Torture continues for Libyan detainees

A report released by Amnesty International in February 2012 says that a year after the uprising against Muammar Gaddafi, Libya's militias are "largely out of control", with the use of torture ubiquitous and the country's new rulers unable – or unwilling – to prevent abuses.

"In January and early February 2012, Amnesty International delegates interviewed scores of victims of torture who were held in and around Tripoli, al-Zawiya, Gharyan, Misratah, and Sirte, as well as several families of people who died in the custody of militias after they were tortured. Detainees told Amnesty International that they had been suspended in contorted positions; beaten for hours with whips, cables, plastic hoses, metal chains and bars, and wooden sticks; and given electric shocks with live wires and taser-like electro-shock weapons. The patterns of injury observed were consistent with their testimonies. Medical reports confirmed the use of torture on several detainees who had died," says the Amnesty report.

In January 2012 Medical aid agency Médecins Sans Frontières (MSF) stopped work in Libya’s Misrata detention centers because, they said, detainees were being routinely tortured and denied medical care. According to MSF, medical teams working in Misrata’s detention centers increasingly encountered patients suffering from injuries caused by torture during interrogation sessions. The group reported that after treating 115 people with torture-related wounds and reporting the cases to authorities, several of the patients were returned to the same centers and tortured again. MSF said Libyan officials were taking advantage of their help and exploiting and obstructing their medical work.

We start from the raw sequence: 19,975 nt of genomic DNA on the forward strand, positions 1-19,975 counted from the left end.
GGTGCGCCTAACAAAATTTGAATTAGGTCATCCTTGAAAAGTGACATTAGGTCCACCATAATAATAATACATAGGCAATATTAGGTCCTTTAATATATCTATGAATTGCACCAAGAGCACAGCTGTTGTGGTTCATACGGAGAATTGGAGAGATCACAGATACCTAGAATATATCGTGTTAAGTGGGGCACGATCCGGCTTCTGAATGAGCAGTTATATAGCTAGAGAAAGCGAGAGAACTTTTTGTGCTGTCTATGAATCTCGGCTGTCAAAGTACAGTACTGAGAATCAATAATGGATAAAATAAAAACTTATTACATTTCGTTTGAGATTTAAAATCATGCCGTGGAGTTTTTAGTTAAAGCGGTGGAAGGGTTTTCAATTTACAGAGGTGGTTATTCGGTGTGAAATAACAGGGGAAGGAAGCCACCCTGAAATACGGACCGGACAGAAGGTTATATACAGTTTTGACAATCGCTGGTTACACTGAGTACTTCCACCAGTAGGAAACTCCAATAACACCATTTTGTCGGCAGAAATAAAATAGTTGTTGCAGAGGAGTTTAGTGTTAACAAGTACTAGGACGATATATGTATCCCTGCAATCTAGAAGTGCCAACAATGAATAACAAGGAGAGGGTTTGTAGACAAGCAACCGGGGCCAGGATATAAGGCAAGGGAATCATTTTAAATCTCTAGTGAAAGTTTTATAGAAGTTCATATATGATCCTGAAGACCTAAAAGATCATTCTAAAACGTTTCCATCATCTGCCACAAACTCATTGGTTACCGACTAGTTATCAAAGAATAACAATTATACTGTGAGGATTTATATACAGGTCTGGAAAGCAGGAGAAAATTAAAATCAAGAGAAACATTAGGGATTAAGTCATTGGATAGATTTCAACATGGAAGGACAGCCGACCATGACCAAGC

The Amnesty Report says that most of the militia-held detainees interviewed were Libyans suspected of having supported or fought on behalf of Gaddafi forces during the conflict. Hundreds of foreign nationals, mostly sub-Saharan black Africans, also continue to be detained, often for no more than having entered Libya irregularly and regardless of the fact that they may be entitled to international protection. Some of these also told Amnesty they were tortured.

"Detainees are often tortured immediately after being seized by militias and subsequently during interrogation, including in officially recognized detention centres. To date, detainees have not been allowed access to lawyers, except for rare cases in eastern Libya. Several told Amnesty International that they had confessed to crimes they had not committed just to end the torture.

Some detainees were too scared to speak – fearing further torture if they did so – and were only prepared to show Amnesty International delegates their torture wounds. Human rights defenders, prosecutors, doctors and many others, including militia members opposed to such abuses, told Amnesty International delegates that they were too afraid to speak publicly about militia abuses they had witnessed. Their fears are justified ¬– people who lodged complaints about abuses reported receiving threats or being attacked by militias. "

The Amnesty Report, while acknowleding the difficulties faces by the new authorities, accusess them of failing to take torture allegations seriously.

"The Libyan authorities have been alerted on numerous occasions to the ongoing abuses by militias... the transitional government appears to have neither the authority nor the political will to rein in the militias, many of which are reluctant to disband or submit to the central authority. The authorities have been unwilling to recognize the scale of militia abuses, at most acknowledging individual cases despite the mounting evidence of patterns of grave, widespread abuses in many parts of the country. This, together with a lack of action to hold perpetrators to account, is sending the wrong message to the militias and encouraging further abuses. Indeed, the failure of the authorities to even begin to investigate with a view to bringing to justice former anti-Gaddafi fighters responsible for war crimes during the conflict and human rights abuses has perpetuated the climate of impunity for such crimes."

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